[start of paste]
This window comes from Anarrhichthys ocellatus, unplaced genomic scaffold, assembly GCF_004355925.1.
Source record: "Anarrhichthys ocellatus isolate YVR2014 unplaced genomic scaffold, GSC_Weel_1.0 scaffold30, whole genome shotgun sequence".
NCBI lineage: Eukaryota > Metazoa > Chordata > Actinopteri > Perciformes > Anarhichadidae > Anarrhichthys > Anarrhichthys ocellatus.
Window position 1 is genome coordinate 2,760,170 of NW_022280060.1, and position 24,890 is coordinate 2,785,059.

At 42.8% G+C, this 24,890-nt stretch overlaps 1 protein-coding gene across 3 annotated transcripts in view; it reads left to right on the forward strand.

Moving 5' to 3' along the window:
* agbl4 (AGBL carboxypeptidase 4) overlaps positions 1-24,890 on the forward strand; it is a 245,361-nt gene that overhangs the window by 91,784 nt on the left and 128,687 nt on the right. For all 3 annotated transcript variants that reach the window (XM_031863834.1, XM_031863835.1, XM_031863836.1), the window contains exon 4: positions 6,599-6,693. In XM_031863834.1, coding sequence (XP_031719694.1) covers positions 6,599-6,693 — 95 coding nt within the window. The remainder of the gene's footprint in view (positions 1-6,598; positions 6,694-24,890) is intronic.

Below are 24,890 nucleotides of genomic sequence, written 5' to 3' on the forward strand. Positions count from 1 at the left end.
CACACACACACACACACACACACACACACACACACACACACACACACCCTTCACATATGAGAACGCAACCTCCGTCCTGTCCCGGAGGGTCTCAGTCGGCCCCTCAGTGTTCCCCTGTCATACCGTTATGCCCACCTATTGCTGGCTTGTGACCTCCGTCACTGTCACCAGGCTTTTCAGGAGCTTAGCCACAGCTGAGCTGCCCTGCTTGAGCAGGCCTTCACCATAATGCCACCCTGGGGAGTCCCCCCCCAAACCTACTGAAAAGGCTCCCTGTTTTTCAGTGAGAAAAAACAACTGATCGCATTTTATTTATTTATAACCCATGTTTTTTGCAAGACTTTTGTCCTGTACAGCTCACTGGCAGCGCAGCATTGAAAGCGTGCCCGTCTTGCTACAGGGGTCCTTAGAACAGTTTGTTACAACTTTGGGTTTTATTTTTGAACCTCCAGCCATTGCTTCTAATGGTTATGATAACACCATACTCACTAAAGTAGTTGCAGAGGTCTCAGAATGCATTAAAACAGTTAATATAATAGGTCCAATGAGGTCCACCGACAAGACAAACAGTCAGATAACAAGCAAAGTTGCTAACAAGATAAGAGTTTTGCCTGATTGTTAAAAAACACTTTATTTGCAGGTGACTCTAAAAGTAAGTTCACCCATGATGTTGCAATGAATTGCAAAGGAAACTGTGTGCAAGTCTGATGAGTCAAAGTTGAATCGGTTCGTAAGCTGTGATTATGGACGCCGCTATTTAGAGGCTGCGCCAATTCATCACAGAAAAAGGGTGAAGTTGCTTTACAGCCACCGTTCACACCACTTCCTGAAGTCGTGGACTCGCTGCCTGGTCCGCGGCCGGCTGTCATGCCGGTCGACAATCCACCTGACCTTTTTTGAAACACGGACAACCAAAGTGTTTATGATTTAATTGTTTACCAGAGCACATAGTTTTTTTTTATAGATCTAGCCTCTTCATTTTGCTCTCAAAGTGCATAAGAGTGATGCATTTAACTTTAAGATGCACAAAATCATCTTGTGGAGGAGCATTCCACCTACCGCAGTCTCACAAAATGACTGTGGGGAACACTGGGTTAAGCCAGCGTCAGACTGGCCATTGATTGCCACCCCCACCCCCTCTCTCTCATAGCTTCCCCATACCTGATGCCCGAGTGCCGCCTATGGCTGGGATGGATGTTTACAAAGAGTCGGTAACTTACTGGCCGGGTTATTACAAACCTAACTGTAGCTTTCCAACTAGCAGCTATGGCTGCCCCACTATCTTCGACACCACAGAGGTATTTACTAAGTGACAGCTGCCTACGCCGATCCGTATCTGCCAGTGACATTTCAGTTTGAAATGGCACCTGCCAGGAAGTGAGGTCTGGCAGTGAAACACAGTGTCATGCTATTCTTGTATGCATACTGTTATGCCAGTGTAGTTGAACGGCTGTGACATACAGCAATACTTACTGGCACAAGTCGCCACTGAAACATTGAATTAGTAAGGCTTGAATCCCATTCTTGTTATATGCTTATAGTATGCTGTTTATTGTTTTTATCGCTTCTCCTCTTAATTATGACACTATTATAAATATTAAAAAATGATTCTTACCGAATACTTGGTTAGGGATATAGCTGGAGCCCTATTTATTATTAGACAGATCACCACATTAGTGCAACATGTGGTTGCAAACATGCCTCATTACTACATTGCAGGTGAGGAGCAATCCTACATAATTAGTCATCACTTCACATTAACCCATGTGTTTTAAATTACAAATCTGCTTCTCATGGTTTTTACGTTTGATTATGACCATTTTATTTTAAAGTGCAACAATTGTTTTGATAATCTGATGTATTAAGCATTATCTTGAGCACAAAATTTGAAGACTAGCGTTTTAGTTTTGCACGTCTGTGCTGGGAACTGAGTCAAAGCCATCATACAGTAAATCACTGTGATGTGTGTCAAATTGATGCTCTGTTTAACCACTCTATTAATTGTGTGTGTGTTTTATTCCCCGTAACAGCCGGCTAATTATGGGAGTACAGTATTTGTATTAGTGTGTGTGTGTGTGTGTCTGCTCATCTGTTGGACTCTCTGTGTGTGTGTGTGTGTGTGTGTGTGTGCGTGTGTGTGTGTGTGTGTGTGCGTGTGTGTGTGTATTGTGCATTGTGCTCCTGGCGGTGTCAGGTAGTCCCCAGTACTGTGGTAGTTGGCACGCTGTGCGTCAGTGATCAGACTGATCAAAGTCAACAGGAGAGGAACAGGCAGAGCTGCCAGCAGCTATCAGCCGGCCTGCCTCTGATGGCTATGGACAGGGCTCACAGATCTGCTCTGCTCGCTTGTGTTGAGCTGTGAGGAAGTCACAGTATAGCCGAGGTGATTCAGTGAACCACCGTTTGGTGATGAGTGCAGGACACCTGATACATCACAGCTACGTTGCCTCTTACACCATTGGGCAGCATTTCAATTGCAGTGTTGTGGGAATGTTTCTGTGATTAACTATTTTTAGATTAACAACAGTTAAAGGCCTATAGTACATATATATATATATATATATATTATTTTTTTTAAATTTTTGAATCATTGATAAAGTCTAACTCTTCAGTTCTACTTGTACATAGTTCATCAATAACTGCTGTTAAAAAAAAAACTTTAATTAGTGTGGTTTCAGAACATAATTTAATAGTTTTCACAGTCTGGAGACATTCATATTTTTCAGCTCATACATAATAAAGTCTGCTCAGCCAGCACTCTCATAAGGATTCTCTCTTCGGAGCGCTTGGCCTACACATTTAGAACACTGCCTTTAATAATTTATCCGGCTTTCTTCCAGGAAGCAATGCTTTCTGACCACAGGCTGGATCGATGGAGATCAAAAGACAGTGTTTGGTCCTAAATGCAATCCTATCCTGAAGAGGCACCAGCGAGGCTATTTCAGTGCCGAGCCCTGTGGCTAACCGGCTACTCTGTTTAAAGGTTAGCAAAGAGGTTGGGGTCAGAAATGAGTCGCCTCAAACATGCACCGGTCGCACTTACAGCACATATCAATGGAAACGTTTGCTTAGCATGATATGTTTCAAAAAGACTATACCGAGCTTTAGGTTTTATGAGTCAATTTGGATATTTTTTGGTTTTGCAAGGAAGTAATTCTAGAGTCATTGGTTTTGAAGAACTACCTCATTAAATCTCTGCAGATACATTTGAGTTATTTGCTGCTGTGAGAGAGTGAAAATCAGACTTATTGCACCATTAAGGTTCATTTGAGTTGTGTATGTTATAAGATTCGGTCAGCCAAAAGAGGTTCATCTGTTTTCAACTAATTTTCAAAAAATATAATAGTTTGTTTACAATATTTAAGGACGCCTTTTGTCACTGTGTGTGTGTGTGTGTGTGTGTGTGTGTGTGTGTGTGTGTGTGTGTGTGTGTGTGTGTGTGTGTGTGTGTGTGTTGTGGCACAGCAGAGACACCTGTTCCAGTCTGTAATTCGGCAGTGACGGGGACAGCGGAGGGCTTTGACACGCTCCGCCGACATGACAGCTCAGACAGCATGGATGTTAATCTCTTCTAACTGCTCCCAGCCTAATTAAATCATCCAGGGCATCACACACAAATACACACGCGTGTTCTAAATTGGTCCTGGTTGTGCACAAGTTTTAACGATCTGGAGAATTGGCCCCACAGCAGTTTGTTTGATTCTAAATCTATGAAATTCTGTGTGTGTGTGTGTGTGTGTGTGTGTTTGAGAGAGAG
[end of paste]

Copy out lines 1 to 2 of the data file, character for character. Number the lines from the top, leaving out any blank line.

This window comes from Anarrhichthys ocellatus, unplaced genomic scaffold, assembly GCF_004355925.1.
Source record: "Anarrhichthys ocellatus isolate YVR2014 unplaced genomic scaffold, GSC_Weel_1.0 scaffold30, whole genome shotgun sequence".